Cottesloe Theatre (National)
By the end of the year, This House could be a really strong candidate when it comes to choosing the best new play of 2012. If it does eventually triumph, playwright James Graham will owe a great deal to Jeremy Herrin.
The director adds great depth to the experience with the meticulous staging, movement and music that appropriately veers between Ziggy Stardust and punk. He in turn, is epically supported by designer Rae Smith, choreographer Scott Ambler and composer Stephen Warbeck with his three-piece band.
The Pit in the Cottesloe has been transformed into a convincing mock-up of the House of Commons, overlooked by the symbolic Big Ben and filled with paying customers. If only the mock parliamentarians had been warned of a need for at least a degree of sartorial elegance, the resemblance would be complete.
In this setting, the subject matter of This House comes as no surprise. James Graham, who has shown such rich promise writing politically-motivated plays at the Finborough, most recently Sons of York and The Man, delivers a warts and all portrayal of the political landscape commencing in that pivotal double election year of 1974.
The idea of watching party whips at play for close to three hours may not sound like much fun but in this writer's hands it is just that.
While the headlines always focussed on Ted Heath and Harold Wilson's tussles, giving way to Jim Callaghan and latterly the ironclad Member for Finchley, not one of these characters is seen.
Instead, the focus remains firmly on the whips, with light relief injected by the likes of vanishing John Stonehouse, bolshie Audrey Wise and prissy, affected Norman St John Stevas. This selection is topped as the evening's comic highlight in the notorious debate during which Michael Heseltine wielded the ceremonial mace during a bout of widespread fisticuffs.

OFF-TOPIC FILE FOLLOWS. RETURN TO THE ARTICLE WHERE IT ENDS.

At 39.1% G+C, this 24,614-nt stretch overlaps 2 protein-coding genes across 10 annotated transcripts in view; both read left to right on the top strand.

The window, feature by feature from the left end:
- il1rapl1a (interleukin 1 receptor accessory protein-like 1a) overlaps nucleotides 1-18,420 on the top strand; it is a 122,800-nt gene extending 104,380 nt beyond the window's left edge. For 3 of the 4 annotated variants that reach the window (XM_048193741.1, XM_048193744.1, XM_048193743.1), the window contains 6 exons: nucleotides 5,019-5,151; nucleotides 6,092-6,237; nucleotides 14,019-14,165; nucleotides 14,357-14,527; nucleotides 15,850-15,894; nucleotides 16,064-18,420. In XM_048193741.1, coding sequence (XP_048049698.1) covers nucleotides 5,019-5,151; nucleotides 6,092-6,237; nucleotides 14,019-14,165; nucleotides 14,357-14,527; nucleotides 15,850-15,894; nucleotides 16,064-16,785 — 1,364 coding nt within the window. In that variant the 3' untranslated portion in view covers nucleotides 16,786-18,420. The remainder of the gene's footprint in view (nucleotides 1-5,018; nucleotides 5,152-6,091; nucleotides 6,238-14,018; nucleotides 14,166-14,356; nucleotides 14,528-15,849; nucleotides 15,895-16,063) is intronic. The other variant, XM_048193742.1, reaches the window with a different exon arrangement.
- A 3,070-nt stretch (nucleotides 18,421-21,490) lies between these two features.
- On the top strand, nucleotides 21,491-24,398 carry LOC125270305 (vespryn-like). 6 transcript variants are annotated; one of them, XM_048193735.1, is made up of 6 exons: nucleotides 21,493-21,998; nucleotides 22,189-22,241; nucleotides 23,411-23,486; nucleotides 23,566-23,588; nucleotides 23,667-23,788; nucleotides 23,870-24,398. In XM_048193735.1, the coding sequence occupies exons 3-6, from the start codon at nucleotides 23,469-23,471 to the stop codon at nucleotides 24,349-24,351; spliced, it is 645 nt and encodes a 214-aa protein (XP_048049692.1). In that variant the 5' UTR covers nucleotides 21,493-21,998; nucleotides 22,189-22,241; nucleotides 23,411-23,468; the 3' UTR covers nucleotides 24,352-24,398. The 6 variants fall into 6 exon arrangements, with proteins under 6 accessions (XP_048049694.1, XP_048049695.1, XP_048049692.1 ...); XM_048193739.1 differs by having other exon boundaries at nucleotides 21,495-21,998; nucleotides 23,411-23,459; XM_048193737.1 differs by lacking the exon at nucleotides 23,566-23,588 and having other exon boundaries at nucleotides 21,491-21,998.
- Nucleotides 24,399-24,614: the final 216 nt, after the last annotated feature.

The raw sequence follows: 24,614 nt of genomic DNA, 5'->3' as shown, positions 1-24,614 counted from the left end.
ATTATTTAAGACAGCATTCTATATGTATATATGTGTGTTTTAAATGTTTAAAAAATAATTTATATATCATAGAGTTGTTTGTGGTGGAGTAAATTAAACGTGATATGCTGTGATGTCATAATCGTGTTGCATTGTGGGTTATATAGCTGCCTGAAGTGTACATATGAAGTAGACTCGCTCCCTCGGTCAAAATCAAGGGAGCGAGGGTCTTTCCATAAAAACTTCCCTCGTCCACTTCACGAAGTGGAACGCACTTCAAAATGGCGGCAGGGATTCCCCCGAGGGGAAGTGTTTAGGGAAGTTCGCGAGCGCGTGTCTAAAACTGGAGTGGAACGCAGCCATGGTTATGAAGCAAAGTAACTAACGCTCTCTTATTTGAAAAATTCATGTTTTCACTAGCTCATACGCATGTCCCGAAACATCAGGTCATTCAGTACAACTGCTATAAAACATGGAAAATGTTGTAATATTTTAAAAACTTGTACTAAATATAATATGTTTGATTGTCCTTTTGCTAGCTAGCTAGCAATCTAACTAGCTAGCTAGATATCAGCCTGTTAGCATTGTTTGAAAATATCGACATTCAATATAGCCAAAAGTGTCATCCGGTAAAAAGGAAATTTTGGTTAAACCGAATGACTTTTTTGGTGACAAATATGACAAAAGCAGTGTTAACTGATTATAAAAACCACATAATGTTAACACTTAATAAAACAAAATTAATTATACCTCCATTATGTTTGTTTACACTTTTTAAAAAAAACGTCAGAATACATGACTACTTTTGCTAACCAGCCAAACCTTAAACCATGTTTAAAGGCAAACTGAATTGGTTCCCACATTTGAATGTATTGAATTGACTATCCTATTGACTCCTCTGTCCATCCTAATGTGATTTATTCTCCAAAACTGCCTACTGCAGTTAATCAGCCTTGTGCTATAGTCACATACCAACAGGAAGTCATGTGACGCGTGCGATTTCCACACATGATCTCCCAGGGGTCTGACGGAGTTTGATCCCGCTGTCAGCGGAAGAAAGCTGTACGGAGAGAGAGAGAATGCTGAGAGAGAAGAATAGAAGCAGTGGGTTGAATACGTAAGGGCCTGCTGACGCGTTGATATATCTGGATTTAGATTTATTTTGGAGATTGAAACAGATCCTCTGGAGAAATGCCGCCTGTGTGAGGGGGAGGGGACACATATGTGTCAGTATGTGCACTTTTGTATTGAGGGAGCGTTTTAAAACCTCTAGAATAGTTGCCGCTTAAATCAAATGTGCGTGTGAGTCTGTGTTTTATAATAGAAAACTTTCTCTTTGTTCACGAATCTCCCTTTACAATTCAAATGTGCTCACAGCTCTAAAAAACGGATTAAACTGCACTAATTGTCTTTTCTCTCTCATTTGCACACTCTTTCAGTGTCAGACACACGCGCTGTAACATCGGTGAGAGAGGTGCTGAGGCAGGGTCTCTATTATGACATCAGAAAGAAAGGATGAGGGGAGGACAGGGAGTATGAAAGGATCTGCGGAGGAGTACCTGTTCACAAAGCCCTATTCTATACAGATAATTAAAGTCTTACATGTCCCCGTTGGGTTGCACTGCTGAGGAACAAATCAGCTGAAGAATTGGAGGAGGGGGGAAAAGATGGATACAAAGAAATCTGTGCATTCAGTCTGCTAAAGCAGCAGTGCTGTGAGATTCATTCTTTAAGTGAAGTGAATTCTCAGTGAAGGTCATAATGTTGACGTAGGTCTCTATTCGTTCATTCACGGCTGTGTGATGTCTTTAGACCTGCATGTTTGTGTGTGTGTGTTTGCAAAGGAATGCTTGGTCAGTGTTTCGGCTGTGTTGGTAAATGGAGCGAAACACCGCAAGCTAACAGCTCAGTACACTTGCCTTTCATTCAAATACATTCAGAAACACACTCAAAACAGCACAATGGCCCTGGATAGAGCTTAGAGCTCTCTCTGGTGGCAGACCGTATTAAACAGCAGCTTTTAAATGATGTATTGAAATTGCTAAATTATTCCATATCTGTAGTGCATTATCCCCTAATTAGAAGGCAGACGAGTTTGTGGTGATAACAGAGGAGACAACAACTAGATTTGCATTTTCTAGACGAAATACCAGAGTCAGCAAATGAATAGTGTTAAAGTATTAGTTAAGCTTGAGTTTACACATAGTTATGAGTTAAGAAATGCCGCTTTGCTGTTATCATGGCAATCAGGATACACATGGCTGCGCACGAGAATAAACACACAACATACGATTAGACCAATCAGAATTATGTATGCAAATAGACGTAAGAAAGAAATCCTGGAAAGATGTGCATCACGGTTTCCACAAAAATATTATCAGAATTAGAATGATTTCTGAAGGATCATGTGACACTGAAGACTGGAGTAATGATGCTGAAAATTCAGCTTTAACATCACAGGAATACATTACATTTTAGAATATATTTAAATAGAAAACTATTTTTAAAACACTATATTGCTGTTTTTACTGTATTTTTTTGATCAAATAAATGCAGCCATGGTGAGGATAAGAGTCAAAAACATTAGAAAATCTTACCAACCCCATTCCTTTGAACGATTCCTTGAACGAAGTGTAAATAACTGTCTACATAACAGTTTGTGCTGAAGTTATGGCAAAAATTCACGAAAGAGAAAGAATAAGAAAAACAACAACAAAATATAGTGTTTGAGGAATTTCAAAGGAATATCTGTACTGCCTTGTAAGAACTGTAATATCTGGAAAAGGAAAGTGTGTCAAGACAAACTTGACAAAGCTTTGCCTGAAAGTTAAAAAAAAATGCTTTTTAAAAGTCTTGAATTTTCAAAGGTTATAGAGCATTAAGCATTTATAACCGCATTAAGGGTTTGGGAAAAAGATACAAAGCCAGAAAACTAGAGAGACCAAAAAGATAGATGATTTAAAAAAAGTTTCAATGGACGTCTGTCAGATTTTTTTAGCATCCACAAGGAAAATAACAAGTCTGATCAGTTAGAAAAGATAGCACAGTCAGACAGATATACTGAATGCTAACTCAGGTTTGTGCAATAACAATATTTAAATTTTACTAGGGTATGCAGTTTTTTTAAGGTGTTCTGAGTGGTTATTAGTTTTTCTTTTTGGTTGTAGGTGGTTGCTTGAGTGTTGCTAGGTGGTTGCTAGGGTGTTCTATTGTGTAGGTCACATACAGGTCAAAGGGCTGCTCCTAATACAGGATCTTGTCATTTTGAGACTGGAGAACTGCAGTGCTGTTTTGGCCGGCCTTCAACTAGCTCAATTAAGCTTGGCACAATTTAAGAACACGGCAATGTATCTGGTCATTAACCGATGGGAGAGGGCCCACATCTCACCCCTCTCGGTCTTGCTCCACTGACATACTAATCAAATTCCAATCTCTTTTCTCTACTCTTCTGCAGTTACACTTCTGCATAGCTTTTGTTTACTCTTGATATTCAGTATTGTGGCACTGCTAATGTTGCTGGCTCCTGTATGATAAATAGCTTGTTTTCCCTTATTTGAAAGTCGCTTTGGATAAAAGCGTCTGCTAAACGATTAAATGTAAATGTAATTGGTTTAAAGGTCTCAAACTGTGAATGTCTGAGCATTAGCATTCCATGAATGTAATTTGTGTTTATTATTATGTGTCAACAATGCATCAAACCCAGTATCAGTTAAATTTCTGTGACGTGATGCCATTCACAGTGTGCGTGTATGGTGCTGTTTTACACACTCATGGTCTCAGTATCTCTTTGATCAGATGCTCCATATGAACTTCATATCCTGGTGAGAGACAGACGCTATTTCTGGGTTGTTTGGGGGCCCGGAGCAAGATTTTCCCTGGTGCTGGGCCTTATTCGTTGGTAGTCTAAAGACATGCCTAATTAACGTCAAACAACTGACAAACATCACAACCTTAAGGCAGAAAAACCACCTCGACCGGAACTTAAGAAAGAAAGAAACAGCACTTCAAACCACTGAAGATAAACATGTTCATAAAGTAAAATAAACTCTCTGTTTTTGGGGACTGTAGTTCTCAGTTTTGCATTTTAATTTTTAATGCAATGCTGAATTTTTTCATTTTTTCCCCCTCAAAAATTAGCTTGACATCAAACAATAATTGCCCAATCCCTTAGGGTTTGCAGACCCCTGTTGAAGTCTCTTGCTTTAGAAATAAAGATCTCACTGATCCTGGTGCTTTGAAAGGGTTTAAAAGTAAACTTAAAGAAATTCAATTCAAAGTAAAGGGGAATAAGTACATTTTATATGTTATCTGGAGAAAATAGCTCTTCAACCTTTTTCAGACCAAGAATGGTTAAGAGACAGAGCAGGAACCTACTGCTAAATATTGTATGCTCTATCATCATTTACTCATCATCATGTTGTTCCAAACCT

Heart comes in the brave form of Christopher Godwin's Doc Broughton, MP for Batley and Morley, who almost literally gave his life for the Labour cause, as did several others of similarly noble outlook during a period after which "pairing" was withdrawn by the Opposition.
While the Chief Whips—Tory Humphrey Atkins and in succession for Labour, Bob Mellish and Michael Cocks respectively played by Julian Wadham, Andrew Frame (replacing Phil Daniels who has been absent following a bereavement but is expected to return later in the run) and Vincent Franklin—rule the roost, they take second place to their deputies.
The joust between the tough Walter Harrison played by Philip Glenister and Charles Edwards as smooth Jack Weatherill is special because their day-to-day antagonism is underpinned by a mutual respect, which defies all expectation as this pairing prove themselves to be truly Right Honourable Members.
One sign of the winds of change is the presence in the Labour ranks of Ann Taylor (now a Baroness), the 26-year-old Member from Bolton, adding feminine charm and considerable grit to her party's cause thanks in part to the sterling efforts of Lauren O'Neil, who seems to relish the role of a feminine icon ahead of her time.
This was a period of hung parliaments and shaky coalitions so it inevitably shines a light on British politics today. The most interesting difference is that, back in the day, the Tories were all arrogant toffs while their opposite numbers were typically plainspoken Northerners with union backgrounds.
The stark class divide is long gone, as despite Ed Miliband's comprehensive education, he and his cohorts seem almost as well-bred as their Etonian counterparts on the other side of the chamber.
James Graham has written a great play that is gripping throughout, informative, frequently very funny and in parts deeply moving. Who could ask for anything more?